Personal finance, like just about everything else, is mainly common sense. Advice like “don’t spend more than you make; start investing while you’re young; don’t loan money to friends with the expectation of getting it back,” have been around for generations, and most likely will survive the next few generations as well.
Who hasn't heard some or all of the following?
Be sure to check your credit score periodically.
Apply for a credit card so you can establish credit.
Your credit score dropped.
Your credit score rose.
What exactly does any of this mean and what is considered a good credit score?
Donating money to our favorite charitable organization is a year-end ritual for many of us. While monthly giving has gained in popularity in recent years, most of us still tend to open up our wallets just a bit wider at the end of the year.
If you’ve spent more than five minutes on a kid’s television network, you’ve seen just how inundated young kids are with commercials for everything from the latest gadget, to some dreadful snack that features something gooey and/or messy. It’s also safe to bet that many of these kids run to their parents, wanting to buy some or all of these items.
You’re on the verge of completing your paperwork when the dealer hits you with one more option: an extended warranty. While the thought of never having to pay for auto repairs as long as you own your car is definitely appealing, there’s a lot that auto dealers are not telling you when it comes to extended warranties.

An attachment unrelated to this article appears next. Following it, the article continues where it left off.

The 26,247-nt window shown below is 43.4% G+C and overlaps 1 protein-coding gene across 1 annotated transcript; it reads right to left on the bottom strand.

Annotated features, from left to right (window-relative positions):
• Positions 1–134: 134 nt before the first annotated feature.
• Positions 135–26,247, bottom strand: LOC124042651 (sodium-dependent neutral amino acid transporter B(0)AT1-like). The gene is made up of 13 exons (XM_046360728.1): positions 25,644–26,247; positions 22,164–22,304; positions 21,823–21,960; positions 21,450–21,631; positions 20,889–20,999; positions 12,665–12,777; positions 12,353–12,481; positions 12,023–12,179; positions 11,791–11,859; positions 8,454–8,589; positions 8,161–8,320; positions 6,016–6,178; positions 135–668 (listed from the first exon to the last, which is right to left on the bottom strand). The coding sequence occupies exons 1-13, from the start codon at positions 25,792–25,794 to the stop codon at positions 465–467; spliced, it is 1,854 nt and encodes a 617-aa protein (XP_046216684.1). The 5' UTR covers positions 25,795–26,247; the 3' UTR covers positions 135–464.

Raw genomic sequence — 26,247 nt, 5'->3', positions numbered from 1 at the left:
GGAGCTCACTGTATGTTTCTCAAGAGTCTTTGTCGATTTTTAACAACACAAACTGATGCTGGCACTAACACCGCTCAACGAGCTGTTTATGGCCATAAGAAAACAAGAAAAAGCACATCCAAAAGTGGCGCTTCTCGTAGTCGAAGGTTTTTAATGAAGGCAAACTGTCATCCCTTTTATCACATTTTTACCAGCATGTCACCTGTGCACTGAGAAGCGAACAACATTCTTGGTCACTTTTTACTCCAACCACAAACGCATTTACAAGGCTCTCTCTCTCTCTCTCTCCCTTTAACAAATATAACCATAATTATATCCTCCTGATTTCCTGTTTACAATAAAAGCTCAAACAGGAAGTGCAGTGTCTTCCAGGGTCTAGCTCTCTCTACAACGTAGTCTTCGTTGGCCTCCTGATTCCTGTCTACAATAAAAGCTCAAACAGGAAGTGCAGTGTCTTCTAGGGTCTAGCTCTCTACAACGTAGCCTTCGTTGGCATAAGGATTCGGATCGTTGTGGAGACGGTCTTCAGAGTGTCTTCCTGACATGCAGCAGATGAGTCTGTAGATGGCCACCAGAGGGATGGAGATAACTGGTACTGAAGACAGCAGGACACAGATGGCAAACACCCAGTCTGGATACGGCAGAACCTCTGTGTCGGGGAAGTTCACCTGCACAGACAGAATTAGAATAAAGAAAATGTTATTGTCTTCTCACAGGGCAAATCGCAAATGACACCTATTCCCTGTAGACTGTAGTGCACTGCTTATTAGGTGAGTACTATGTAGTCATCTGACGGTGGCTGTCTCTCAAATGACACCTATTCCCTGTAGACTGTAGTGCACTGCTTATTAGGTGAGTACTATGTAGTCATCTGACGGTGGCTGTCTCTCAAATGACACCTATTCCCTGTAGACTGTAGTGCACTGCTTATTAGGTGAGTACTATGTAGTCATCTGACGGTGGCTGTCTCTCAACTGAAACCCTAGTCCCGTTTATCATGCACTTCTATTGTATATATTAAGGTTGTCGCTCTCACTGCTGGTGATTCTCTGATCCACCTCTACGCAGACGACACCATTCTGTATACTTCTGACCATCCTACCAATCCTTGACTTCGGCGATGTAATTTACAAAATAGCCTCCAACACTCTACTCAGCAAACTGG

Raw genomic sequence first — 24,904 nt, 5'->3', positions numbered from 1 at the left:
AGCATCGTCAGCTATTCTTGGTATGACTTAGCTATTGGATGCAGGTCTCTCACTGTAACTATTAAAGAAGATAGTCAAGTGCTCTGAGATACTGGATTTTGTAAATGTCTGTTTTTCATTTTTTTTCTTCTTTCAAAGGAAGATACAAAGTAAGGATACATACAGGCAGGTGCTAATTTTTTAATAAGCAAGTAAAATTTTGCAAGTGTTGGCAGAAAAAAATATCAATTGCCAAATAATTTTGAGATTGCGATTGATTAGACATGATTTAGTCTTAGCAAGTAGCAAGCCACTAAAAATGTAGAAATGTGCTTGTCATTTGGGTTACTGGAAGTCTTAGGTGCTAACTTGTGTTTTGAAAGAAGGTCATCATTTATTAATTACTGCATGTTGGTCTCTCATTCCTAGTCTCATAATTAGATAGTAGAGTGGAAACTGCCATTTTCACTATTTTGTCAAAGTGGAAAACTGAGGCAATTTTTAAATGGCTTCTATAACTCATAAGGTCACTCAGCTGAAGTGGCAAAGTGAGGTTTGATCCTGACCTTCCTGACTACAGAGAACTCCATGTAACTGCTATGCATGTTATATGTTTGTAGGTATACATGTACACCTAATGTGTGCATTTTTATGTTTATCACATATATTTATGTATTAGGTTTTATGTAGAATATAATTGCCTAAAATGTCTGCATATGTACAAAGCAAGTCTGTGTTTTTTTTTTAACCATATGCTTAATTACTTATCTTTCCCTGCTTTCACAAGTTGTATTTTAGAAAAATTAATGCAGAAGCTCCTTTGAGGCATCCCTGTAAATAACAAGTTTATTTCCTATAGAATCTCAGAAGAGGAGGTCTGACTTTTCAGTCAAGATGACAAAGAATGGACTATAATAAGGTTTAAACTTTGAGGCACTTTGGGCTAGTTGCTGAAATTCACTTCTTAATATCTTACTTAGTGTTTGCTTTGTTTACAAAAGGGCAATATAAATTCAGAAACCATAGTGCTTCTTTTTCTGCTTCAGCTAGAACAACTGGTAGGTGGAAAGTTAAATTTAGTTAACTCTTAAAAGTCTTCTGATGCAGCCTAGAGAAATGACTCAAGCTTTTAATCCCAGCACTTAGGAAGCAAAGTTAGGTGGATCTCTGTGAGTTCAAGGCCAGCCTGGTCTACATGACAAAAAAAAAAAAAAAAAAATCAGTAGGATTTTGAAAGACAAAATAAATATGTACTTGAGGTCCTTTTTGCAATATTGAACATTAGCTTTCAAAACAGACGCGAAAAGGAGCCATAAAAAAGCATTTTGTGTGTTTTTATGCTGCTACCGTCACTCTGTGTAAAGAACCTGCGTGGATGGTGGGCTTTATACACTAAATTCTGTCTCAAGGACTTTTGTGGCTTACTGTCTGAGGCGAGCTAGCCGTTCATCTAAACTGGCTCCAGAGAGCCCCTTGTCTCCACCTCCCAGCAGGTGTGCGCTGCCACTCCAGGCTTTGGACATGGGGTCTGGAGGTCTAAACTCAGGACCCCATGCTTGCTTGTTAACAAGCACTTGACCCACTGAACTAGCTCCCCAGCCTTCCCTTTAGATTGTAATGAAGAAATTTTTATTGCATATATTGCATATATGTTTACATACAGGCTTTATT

Is your garage overflowing with bank statements and paid bills from ten years ago? Are you unsure about what documents need to be retained and what can be tossed? Speaking of tossing, what documents can be tossed in the trash, and which should be shredded? Are you wanting to finally get control of your documents?
*This content is developed from sources believed to be providing accurate information. The information provided is not written or intended as tax or legal advice and may not be relied on for purposes of avoiding any Federal tax penalties.
As we draw closer to the last quarter of 2018, Americans are starting to think more about the changes to the U.S. tax code. Though the tax code has been tweaked in recent years, it’s been 27 years since the last major revision that took place under President Reagan.
Here are the answers to some of the most common investment questions you’ve always wanted to ask.
While the name may be amusing the reality of zombie debt is anything but funny. Zombie debt is old debt that has been written off years ago, only to be sold to debt collectors for pennies on the dollar. In many cases, the debt is years old, and may not even be valid.